establishing architectural parameters and case study research assignment overview –

Establishing Architectural Parameters and Case Study Research

Assignment Overview

In this assignment, you will be introduced to the course project. Begin by reviewing the Design Program information, “Design Program 2B Popular Culture Institute,” on pages 175–176 of your Space Planning Basics textbook and the Building Description on pages 198–199 of your Space Planning Basics textbook. This information will provide you with an overview of the building for the course project and the client’s requirements. You will then download and print the Popular Culture Institute’s existing building shell and study the architectural parameters of the building. After getting to know the building for the course project in Part I, you will then research a case study of a similar facility to gain further insight into designing this type of building.

Assignment Description

Part 1 – Identify Architectural Parameters

First, get to know and understand the course project, Popular Culture Institute by identifying existing architectural parameters which may impact planning and organizational direction. (These parameters may also include restrictions which impact final planning direction.) Referring to the Popular Culture Institute’s building shell you were provided, create an outline in Microsoft Word or PowerPoint with the following bullet points and identify how they will affect your design decisions:

• Size:

Measure the interior of the building shell to determine square footage of the building. To do this you must print the building shell on 8.5×11. When printing the building shell, be sure to not change the scale of the drawing and select actual size if available in your printer dialogue box. Then measure the interior corner to corner using the 1/8” side of your architectural scale ruler to find the square footage of the building (ex: length x width = square feet). For tips on how to measure the shell,i will include later

• Circulation Patterns:

When a space is unfurnished, the architecture usually provides a natural direction in the space. This would be the

direction you would naturally walk in when entering a space.

• Planning Features or Focal Points:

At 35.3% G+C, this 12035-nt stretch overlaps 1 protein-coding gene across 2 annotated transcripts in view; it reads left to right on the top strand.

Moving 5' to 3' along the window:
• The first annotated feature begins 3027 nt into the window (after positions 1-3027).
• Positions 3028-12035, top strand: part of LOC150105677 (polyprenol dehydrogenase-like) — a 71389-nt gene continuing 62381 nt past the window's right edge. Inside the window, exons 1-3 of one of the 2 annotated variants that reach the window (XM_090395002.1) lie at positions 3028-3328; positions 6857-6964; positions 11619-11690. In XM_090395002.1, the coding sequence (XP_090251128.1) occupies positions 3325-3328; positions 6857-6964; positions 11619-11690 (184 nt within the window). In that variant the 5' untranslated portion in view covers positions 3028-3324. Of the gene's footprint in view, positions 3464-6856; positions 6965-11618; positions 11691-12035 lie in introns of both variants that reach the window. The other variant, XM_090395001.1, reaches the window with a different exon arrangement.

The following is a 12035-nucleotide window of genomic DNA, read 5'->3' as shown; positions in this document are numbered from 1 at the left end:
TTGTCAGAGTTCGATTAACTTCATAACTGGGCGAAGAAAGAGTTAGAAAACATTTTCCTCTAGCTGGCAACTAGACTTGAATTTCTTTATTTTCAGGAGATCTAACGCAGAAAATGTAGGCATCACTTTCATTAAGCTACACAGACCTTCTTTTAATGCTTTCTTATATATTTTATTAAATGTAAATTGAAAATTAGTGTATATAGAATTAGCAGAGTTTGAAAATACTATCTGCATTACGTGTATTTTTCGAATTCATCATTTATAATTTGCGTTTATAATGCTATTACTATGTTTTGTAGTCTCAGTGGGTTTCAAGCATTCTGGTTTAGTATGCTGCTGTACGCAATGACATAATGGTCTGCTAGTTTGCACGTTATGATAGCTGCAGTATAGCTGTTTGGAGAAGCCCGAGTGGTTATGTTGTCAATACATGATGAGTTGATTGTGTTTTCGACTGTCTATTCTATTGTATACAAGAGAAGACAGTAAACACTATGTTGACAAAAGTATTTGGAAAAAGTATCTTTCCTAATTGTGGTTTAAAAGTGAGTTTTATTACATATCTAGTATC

Identify any architectural focal points in the space (ex: a wall of windows, columns, high ceilings, etc).

• Interior zoning and orientation considerations:

This refers to the direction toward which the windows face. From this, you can identify the amount of sun (heat) and natural light the room will have (ex: Window faces west).

• Functional Efficiencies:

Identify opportunities for sharing resources such as utilities, walls, or services (ex: plumbing fixtures will share a wall).

• Positives and negatives of the space:

All spaces have their own advantages and disadvantages. Make note of any of these that you see on the plan (ex: Positives—Large window, good natural light, several unbroken walls to use for furniture; Negatives—None).

Part 2 – Research Case Study

Researching examples of what already exists will help you gain insight into your course project.Conduct research using the online library or using reputable online sources and locate a facility that has exhibit space and multi-functional meeting rooms or offices, such as an art gallery, community center, or small museum. . Your research should include:

• The name and location of the facility

• A description of architectural features

• A description of how the spaces within the facility are organized

• An explanation of how the facility was designed to move people throughout the spaces

• A discussion of any other special considerations that affect how people use the space

The goal is for you to become familiar with the course project by learning about a project that is similar in nature to the Popular Culture Institute. . . In at least 300 words, write a summary of your findings. Remember to use in-text citations in your writing and to provide full references for all sources using MLA format. Include at least two images in your case study summary and cite the source for the images.

Submission Details:

1. Combine Parts 1 and 2 into a single Adobe PDF, which needs to be less than 2.5 MB in size, and post it to the Discussion Area on the next page.

2. Name your file as AI_INTA111_W1_A3_alomran_l.pdf.




A large urban university in a suburbanlike setting at the edge of the city limits plans to house a new Popular Culture Institute. With an established reputation in the social sciences and several esteemed faculty involved in popular culture and futurism, the university expects to become part of an international network of similar institutions participating in the exchange of traveling exhibits and programs. In addition to regularly changing exhibits, the institute will initiate many conference and seminar programs. Because the exhibits will include many formats and media, it is necessary for the exhibit space to provide maximum flexibility.

The general atmosphere generated by the interior planning and design should be one of energy and currency, avoiding any suggestion of institutional quality or museum stodginess. Most traffic will flow from the entry/reception space to the main exhibit area and the meeting room, with secondary traffic to the curator’s and assistant’s offices. Exhibit deliveries are infrequent enough so as to not require a separate service entrance, but if the potential for a separate service entry exists, direct access from that point to the workroom is desirable.